I’ve already discussed the belief that MMR causes autism (it doesn’t), the health benefits of amber necklaces (none), and the efficacy of homeopathy (zero), so I might as well bust some myths about the flu jab while I’m at it.

1. They give you flu

No, they don’t. While some ‘live’ vaccines give you a small dose of a virus in order to build your immunity as your body fights it, the flu jab isn’t one of those. Instead, it gives you inert, inactive parts of the virus – enough for your body to recognise it and start producing antibodies against it without risking being infected by it.

Of course, there’s no guarantee that you won’t still catch the flu from another source, because there are hundreds of different strains of the virus and it’d be prohibitively expensive to vaccinate against all of them. Instead, the way the vaccination program works is that the World Health Organization (WHO) identifies how many people are infected by each strain around the world and therefore the most likely strains to infect people in the coming season. For the autumn jabs, the strains are identified in February, and then national bodies decide which of them to vaccinate against and spend six months making it. It’s not foolproof, but it’s the best system we’ve got.

2. They’re bad for you

No, they’re not. You know what’s bad for you? Flu. True, the flu jab can give you ‘flu-like symptoms’ for a couple of days – muscle aches and a mild temperature – but influenza is a far more serious illness. It’s much worse than a ‘heavy cold’. The ‘Spanish flu’ pandemic after the First World War infected 500 million people and killed between 50 and 100 million. Even today, in the UK it’s estimated that more than 600 people die of flu each year, rising to more than 10,000 in some years, mostly from vulnerable groups like young children and the elderly.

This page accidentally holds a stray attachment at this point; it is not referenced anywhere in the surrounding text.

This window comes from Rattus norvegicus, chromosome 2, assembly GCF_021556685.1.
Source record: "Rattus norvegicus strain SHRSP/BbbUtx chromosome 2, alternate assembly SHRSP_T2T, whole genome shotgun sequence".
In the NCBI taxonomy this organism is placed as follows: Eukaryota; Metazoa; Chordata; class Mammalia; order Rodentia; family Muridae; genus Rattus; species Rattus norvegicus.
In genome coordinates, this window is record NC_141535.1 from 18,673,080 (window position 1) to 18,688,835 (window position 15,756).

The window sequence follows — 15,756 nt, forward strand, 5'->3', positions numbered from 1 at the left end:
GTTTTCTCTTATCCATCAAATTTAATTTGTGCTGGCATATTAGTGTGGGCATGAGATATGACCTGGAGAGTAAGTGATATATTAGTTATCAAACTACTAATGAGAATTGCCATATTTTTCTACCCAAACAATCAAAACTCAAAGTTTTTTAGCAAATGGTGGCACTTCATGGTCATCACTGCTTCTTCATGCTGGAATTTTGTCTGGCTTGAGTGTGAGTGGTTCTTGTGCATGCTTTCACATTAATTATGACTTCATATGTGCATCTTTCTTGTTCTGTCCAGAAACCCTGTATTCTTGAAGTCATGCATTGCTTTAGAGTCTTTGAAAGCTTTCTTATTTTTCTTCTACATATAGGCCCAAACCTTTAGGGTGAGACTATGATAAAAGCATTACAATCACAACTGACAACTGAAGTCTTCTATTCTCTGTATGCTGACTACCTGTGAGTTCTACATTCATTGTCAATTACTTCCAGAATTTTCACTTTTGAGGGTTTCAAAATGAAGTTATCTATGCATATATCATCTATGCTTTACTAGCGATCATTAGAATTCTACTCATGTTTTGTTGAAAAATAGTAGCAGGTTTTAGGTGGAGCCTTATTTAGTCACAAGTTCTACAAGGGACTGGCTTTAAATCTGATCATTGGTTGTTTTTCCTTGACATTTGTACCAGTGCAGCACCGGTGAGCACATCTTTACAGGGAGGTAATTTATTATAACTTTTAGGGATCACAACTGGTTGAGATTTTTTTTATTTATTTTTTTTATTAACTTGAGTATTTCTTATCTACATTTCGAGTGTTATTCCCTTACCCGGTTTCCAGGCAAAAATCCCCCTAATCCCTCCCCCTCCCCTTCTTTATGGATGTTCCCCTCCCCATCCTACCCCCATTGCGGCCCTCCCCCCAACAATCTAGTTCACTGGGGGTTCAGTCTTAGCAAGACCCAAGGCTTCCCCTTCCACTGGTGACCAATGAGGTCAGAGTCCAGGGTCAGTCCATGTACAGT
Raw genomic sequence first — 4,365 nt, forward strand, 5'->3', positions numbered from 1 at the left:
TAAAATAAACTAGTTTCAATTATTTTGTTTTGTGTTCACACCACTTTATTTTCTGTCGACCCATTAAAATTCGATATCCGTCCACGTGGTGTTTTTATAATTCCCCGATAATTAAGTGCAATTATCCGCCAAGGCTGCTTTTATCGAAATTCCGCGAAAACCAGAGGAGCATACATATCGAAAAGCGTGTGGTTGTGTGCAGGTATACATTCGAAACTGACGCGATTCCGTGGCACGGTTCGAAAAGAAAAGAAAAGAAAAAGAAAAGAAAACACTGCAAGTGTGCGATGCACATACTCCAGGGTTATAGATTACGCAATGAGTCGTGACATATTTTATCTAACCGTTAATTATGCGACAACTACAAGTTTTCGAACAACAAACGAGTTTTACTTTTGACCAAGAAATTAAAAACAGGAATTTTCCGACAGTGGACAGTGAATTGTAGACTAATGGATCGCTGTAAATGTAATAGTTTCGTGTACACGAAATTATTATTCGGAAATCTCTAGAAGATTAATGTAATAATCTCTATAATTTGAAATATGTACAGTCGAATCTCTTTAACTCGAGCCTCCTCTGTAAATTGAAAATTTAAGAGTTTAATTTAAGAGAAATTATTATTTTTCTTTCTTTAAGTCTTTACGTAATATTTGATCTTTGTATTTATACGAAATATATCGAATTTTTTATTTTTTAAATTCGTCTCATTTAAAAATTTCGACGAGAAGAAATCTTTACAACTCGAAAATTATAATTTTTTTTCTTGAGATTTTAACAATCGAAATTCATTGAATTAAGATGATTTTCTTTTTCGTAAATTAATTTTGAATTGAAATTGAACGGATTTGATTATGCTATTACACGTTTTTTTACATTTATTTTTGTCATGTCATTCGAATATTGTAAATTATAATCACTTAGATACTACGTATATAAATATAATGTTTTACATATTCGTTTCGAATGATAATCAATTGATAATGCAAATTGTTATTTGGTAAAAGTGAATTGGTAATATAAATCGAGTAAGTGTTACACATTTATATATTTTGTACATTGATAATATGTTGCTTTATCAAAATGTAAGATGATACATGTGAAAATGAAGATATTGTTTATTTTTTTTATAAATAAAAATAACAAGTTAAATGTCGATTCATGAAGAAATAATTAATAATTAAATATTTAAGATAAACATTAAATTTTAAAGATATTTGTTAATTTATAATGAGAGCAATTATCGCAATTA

Furthermore, there are three main types of flu: A, B and C. Type C is the mild form that many people might catch and think, ‘Hey, that wasn’t so bad.’ If they catch either of the other two, they wouldn’t be so dismissive.

3. They contain mercury

No, they don’t. Oh, you’re talking about thiomersal? Still no. Thiomersal (or thimerosal) is a mercury-containing preservative used in some vaccines to prevent the growth of bacteria and fungi, but only in multi-dose vials. Other than some very rare cases, the flu jab is provided in single-dose vials or pre-filled syringes. Since these are sealed units, they aren’t vulnerable to contamination and therefore don’t need thiomersal. So, no mercury.

And even if they did contain thiomersal, you’re getting worried about the wrong kind of mercury. Thiomersal contains ethylmercury, an organic compound that has never been shown to cause any harmful effects to humans and remains in the blood only a few days before the body excretes it. The type to worry about is methylmercury. That’s the kind that’s toxic to humans, builds up in our bodies over time and is contained in certain fish.